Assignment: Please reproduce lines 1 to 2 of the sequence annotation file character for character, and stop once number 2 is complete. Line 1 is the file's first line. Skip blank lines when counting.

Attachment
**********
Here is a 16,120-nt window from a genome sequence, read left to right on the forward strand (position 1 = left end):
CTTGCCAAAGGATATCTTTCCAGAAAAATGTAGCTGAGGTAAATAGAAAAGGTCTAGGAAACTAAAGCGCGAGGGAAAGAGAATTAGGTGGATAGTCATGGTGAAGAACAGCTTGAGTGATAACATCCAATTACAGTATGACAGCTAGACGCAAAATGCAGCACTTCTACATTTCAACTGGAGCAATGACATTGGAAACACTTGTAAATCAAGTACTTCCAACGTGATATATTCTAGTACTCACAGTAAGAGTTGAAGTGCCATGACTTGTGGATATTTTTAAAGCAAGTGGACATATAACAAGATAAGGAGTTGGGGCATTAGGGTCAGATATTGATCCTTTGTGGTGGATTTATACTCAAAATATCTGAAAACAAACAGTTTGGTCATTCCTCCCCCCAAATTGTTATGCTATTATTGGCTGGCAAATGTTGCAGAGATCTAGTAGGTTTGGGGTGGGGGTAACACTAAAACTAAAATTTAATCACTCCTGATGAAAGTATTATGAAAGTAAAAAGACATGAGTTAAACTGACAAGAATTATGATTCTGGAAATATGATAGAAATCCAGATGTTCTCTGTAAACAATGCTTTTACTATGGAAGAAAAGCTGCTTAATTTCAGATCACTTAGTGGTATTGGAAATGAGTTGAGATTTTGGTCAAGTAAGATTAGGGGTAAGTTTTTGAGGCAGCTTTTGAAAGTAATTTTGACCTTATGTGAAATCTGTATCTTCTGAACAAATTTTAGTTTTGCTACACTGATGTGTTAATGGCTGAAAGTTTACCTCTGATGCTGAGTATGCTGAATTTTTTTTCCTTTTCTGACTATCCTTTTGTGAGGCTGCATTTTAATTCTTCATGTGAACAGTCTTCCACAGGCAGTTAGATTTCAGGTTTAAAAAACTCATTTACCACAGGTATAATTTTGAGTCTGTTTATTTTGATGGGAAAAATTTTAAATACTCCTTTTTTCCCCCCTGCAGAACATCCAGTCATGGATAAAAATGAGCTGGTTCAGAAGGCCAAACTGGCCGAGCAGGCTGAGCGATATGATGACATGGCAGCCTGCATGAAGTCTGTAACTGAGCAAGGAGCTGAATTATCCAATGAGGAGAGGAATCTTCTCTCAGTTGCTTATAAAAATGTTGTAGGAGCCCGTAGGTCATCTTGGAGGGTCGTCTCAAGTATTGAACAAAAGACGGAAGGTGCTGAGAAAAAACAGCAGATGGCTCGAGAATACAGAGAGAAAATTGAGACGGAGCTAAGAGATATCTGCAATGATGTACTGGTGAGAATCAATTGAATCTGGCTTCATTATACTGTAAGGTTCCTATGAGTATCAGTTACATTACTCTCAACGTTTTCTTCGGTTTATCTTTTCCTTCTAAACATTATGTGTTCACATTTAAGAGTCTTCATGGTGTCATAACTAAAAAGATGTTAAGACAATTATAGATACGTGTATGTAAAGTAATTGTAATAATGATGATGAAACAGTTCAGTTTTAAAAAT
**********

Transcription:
Here is a 16,120-nt window from a genome sequence, read left to right on the forward strand (position 1 = left end):
CTTGCCAAAGGATATCTTTCCAGAAAAATGTAGCTGAGGTAAATAGAAAAGGTCTAGGAAACTAAAGCGCGAGGGAAAGAGAATTAGGTGGATAGTCATGGTGAAGAACAGCTTGAGTGATAACATCCAATTACAGTATGACAGCTAGACGCAAAATGCAGCACTTCTACATTTCAACTGGAGCAATGACATTGGAAACACTTGTAAATCAAGTACTTCCAACGTGATATATTCTAGTACTCACAGTAAGAGTTGAAGTGCCATGACTTGTGGATATTTTTAAAGCAAGTGGACATATAACAAGATAAGGAGTTGGGGCATTAGGGTCAGATATTGATCCTTTGTGGTGGATTTATACTCAAAATATCTGAAAACAAACAGTTTGGTCATTCCTCCCCCCAAATTGTTATGCTATTATTGGCTGGCAAATGTTGCAGAGATCTAGTAGGTTTGGGGTGGGGGTAACACTAAAACTAAAATTTAATCACTCCTGATGAAAGTATTATGAAAGTAAAAAGACATGAGTTAAACTGACAAGAATTATGATTCTGGAAATATGATAGAAATCCAGATGTTCTCTGTAAACAATGCTTTTACTATGGAAGAAAAGCTGCTTAATTTCAGATCACTTAGTGGTATTGGAAATGAGTTGAGATTTTGGTCAAGTAAGATTAGGGGTAAGTTTTTGAGGCAGCTTTTGAAAGTAATTTTGACCTTATGTGAAATCTGTATCTTCTGAACAAATTTTAGTTTTGCTACACTGATGTGTTAATGGCTGAAAGTTTACCTCTGATGCTGAGTATGCTGAATTTTTTTTCCTTTTCTGACTATCCTTTTGTGAGGCTGCATTTTAATTCTTCATGTGAACAGTCTTCCACAGGCAGTTAGATTTCAGGTTTAAAAAACTCATTTACCACAGGTATAATTTTGAGTCTGTTTATTTTGATGGGAAAAATTTTAAATACTCCTTTTTTCCCCCCTGCAGAACATCCAGTCATGGATAAAAATGAGCTGGTTCAGAAGGCCAAACTGGCCGAGCAGGCTGAGCGATATGATGACATGGCAGCCTGCATGAAGTCTGTAACTGAGCAAGGAGCTGAATTATCCAATGAGGAGAGGAATCTTCTCTCAGTTGCTTATAAAAATGTTGTAGGAGCCCGTAGGTCATCTTGGAGGGTCGTCTCAAGTATTGAACAAAAGACGGAAGGTGCTGAGAAAAAACAGCAGATGGCTCGAGAATACAGAGAGAAAATTGAGACGGAGCTAAGAGATATCTGCAATGATGTACTGGTGAGAATCAATTGAATCTGGCTTCATTATACTGTAAGGTTCCTATGAGTATCAGTTACATTACTCTCAACGTTTTCTTCGGTTTATCTTTTCCTTCTAAACATTATGTGTTCACATTTAAGAGTCTTCATGGTGTCATAACTAAAAAGATGTTAAGACAATTATAGATACGTGTATGTAAAGTAATTGTAATAATGATGATGAAACAGTTCAGTTTTAAAAAT